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Scutellaria serrata (Show skullcap)

Beginner
skill rating
1 hour care
per year
0.45m
Max height
0.3m
Max spread
2-4 years
To maturity

Plant details

Botanical name

Scutellaria serrata

Other names

Show skullcap, Allegheny skullcap

Genus

Scutellaria Scutellaria

Species

S. serrata - S. serrata is a clump-forming, deciduous perennial with ovate, toothed, mid- to dark green leaves, often flushed purple when young, and racemes of tubular, two-lipped, lavender-blue flowers from late spring into summer.


Scutellaria serrata is: Deciduous

Habit

Clump-forming

Flower

Lavender in Spring; Lavender in Summer

Foliage

Mid-green in Spring; Mid-green in Summer; Mid-green in Autumn

How to care

Watch out for

Pests

Prone to red spider mites and aphids under glass.

Diseases

Generally disease-free.

General care

Pruning

Cut back in late autumn.

Propagation

Seed needs an extended cold period to germinate.

Propagation methods

Basal cuttings, Division, Softwood cuttings


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Where to grow

Scutellaria serrata (Show skullcap) will reach a height of 0.45m and a spread of 0.3m after 2-4 years.

Suggested uses

Rock, Prairie planting, Low Maintenance, Gravel, Drought Tolerant, Cottage/Informal, Containers, Beds and borders, Banks and Slopes

Cultivation

Grows best in moderately fertile, light, gravelly, neutral to alkaline, well-drained soil in full sun or light, dappled shade. Will tolerate a wide range of conditions. Drought and heat tolerant once established. Apply a deep winter mulch in cold areas.

Soil type

Chalky, Loamy, Sandy

Soil drainage

Well-drained

Soil pH

Alkaline, Neutral

Light

Full Sun

Aspect

South, East, West

Exposure

Exposed, Sheltered

UK hardiness Note: We are working to update our ratings. Thanks for your patience.

Hardy (H4)

Companion plants

We do not currently have companion plants added for this plant.

Botanical name

Scutellaria serrata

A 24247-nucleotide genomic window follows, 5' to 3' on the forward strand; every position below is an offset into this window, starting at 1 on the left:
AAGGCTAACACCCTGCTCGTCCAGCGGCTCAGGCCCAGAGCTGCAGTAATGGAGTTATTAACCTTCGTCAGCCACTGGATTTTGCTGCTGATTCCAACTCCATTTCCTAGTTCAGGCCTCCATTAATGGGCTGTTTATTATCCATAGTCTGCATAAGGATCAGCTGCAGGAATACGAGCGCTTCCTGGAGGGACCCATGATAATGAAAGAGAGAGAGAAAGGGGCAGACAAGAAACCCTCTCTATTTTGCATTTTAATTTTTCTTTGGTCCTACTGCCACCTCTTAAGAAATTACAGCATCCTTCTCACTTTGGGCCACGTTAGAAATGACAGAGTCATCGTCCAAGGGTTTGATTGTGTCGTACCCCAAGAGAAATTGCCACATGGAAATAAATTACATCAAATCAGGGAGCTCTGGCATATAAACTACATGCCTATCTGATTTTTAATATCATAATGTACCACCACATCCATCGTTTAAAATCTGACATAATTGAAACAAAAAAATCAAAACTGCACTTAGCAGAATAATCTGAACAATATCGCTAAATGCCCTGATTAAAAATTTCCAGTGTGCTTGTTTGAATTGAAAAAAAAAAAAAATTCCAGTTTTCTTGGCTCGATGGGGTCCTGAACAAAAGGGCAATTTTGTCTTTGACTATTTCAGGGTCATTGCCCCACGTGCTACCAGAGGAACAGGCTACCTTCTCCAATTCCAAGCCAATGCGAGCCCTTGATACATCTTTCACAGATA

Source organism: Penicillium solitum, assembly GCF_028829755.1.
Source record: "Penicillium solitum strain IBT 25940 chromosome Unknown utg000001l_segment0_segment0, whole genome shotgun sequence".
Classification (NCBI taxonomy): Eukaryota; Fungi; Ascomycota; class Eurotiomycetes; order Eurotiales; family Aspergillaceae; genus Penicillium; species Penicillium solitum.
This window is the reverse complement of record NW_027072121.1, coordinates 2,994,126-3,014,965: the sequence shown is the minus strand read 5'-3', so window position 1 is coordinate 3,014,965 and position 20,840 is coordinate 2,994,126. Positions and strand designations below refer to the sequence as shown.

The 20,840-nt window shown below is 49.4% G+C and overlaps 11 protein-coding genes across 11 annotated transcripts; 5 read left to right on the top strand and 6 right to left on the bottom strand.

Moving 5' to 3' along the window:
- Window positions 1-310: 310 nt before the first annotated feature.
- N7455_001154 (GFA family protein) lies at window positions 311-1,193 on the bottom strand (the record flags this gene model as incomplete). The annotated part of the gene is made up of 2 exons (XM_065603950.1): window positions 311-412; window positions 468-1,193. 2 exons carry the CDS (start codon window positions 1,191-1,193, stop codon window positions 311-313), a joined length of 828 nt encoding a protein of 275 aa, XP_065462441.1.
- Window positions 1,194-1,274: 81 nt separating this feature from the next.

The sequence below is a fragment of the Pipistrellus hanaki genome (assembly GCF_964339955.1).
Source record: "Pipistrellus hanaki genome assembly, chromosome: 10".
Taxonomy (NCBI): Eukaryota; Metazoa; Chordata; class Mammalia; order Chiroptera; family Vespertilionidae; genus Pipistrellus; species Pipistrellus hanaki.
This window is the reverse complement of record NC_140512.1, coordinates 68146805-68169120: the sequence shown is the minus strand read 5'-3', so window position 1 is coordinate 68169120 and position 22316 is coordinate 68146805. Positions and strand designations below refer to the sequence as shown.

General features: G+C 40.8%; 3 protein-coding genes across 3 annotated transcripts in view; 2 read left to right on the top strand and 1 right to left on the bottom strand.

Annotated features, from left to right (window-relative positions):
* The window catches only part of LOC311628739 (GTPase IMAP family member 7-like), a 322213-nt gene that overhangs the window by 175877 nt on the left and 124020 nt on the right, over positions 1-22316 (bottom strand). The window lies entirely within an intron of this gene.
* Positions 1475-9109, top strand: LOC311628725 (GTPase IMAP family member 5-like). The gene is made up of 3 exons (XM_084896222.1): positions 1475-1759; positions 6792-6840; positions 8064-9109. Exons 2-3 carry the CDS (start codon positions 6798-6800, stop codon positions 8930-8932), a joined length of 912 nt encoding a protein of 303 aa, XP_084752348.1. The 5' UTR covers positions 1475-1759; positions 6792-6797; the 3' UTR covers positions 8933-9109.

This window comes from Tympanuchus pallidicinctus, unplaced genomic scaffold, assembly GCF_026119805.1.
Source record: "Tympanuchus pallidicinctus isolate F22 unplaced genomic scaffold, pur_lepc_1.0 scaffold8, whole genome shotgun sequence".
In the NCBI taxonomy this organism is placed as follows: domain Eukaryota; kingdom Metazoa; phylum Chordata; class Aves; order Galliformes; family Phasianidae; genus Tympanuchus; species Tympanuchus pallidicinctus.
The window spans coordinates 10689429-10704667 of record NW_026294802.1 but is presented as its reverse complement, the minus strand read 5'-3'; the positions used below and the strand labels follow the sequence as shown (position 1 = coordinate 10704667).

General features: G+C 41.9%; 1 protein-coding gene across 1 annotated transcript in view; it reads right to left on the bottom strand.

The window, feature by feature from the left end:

Other names

Show skullcap, Allegheny skullcap

Genus

Scutellaria Scutellaria

Species

S. serrata - S. serrata is a clump-forming, deciduous perennial with ovate, toothed, mid- to dark green leaves, often flushed purple when young, and racemes of tubular, two-lipped, lavender-blue flowers from late spring into summer.

Native to

Eastern United States

Foliage

Deciduous

Habit

Clump-forming


Colour

Flower

Lavender in Spring; Lavender in Summer

Foliage

Mid-green in Spring; Mid-green in Summer; Mid-green in Autumn


How to care

Watch out for

Pests

Prone to red spider mites and aphids under glass.

Diseases

Generally disease-free.

General care

Pruning

Cut back in late autumn.

Propagation

Seed needs an extended cold period to germinate.

Propagation methods

Basal cuttings, Division, Softwood cuttings


Monthly care advice


Where to grow

Scutellaria serrata (Show skullcap) will reach a height of 0.45m and a spread of 0.3m after 2-4 years.

Suggested uses

Rock, Prairie planting, Low Maintenance, Gravel, Drought Tolerant, Cottage/Informal, Containers, Beds and borders, Banks and Slopes

Cultivation

Grows best in moderately fertile, light, gravelly, neutral to alkaline, well-drained soil in full sun or light, dappled shade. Will tolerate a wide range of conditions. Drought and heat tolerant once established. Apply a deep winter mulch in cold areas.

Soil type

Chalky, Loamy, Sandy

Soil drainage

Well-drained

Soil pH

Alkaline, Neutral

Light

Full Sun

Aspect

South, East, West

Exposure

Exposed, Sheltered

UK hardiness Note: We are working to update our ratings. Thanks for your patience.

Hardy (H4)

USDA zones

Zone 9, Zone 8, Zone 7, Zone 5

Defra's Risk register #1

Plant name

Scutellaria serrata (Show skullcap)

Common pest name

tomato thrips

Scientific pest name

Ceratothripoides brunneus

Type

Insect

Current status in UK

Absent

Likelihood to spread to UK (1 is very low - 5 is very high)

3

Impact (1 is very low - 5 is very high)

3

General biosecurity comments

Thrips present in Africa; the Caribbean and parts of Asia; frequently intercepted in the UK. Can cause significant damage to tomatoes and other crops in countries where it is present. Europe wide PRA will consider its potential to establish and cause damage.

About this section

Our plants are under greater threat than ever before. There is increasing movement of plants and other material traded from an increasing variety of sources. This increases the chances of exotic pests arriving with imported goods and travellers, as well as by natural means. Shoot is working with Defra to help members to do their part in preventing the introduction and spread of invasive risks.

Traveling or importing plants? Please read "Don't risk it" advice here

Suspected outbreak? Click here for contact details to report to the relevant authority.

Date updated: 7th March 2019 For more information visit: https://planthealthportal.defra.gov.uk/

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This plant likes... Garden match
Soil types: Chalky, Loamy, Sandy Tell us...
Soil drainage: Well-drained Tell us...
Soil pH: Alkaline, Neutral Tell us...
Light: Full Sun Tell us...
Aspect: South, East, West Tell us...
Exposure: Exposed, Sheltered Tell us...
Hardiness: Hardy (H4) Tell us...

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